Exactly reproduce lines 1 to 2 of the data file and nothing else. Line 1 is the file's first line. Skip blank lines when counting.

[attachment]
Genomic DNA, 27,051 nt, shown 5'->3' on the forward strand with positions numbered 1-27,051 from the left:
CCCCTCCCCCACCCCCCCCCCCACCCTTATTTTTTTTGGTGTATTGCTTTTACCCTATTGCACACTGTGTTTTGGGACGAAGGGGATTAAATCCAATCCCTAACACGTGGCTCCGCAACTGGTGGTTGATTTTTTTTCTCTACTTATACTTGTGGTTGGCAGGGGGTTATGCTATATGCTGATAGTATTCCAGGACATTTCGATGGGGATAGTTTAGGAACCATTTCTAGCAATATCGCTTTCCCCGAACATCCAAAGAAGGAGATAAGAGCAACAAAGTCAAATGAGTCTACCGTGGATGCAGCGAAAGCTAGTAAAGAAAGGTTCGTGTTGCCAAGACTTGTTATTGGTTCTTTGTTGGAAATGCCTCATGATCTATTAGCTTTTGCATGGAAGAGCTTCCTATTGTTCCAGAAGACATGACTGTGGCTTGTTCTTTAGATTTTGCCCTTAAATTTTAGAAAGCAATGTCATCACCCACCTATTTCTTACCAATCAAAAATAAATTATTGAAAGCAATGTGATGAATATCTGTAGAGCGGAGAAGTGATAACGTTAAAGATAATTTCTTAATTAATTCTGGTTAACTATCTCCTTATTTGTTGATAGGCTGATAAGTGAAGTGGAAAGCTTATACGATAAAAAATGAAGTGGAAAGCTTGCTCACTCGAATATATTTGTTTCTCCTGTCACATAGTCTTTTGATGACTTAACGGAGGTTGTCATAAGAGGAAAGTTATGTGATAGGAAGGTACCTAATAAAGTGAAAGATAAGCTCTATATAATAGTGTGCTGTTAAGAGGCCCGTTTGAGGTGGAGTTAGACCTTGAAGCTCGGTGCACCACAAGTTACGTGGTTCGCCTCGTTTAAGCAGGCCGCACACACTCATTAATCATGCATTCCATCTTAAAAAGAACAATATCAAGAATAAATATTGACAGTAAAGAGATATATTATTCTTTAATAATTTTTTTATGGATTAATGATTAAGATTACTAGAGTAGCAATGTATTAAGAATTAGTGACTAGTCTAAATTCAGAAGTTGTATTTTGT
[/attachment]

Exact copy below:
Genomic DNA, 27,051 nt, shown 5'->3' on the forward strand with positions numbered 1-27,051 from the left:
CCCCTCCCCCACCCCCCCCCCCACCCTTATTTTTTTTGGTGTATTGCTTTTACCCTATTGCACACTGTGTTTTGGGACGAAGGGGATTAAATCCAATCCCTAACACGTGGCTCCGCAACTGGTGGTTGATTTTTTTTCTCTACTTATACTTGTGGTTGGCAGGGGGTTATGCTATATGCTGATAGTATTCCAGGACATTTCGATGGGGATAGTTTAGGAACCATTTCTAGCAATATCGCTTTCCCCGAACATCCAAAGAAGGAGATAAGAGCAACAAAGTCAAATGAGTCTACCGTGGATGCAGCGAAAGCTAGTAAAGAAAGGTTCGTGTTGCCAAGACTTGTTATTGGTTCTTTGTTGGAAATGCCTCATGATCTATTAGCTTTTGCATGGAAGAGCTTCCTATTGTTCCAGAAGACATGACTGTGGCTTGTTCTTTAGATTTTGCCCTTAAATTTTAGAAAGCAATGTCATCACCCACCTATTTCTTACCAATCAAAAATAAATTATTGAAAGCAATGTGATGAATATCTGTAGAGCGGAGAAGTGATAACGTTAAAGATAATTTCTTAATTAATTCTGGTTAACTATCTCCTTATTTGTTGATAGGCTGATAAGTGAAGTGGAAAGCTTATACGATAAAAAATGAAGTGGAAAGCTTGCTCACTCGAATATATTTGTTTCTCCTGTCACATAGTCTTTTGATGACTTAACGGAGGTTGTCATAAGAGGAAAGTTATGTGATAGGAAGGTACCTAATAAAGTGAAAGATAAGCTCTATATAATAGTGTGCTGTTAAGAGGCCCGTTTGAGGTGGAGTTAGACCTTGAAGCTCGGTGCACCACAAGTTACGTGGTTCGCCTCGTTTAAGCAGGCCGCACACACTCATTAATCATGCATTCCATCTTAAAAAGAACAATATCAAGAATAAATATTGACAGTAAAGAGATATATTATTCTTTAATAATTTTTTTATGGATTAATGATTAAGATTACTAGAGTAGCAATGTATTAAGAATTAGTGACTAGTCTAAATTCAGAAGTTGTATTTTGT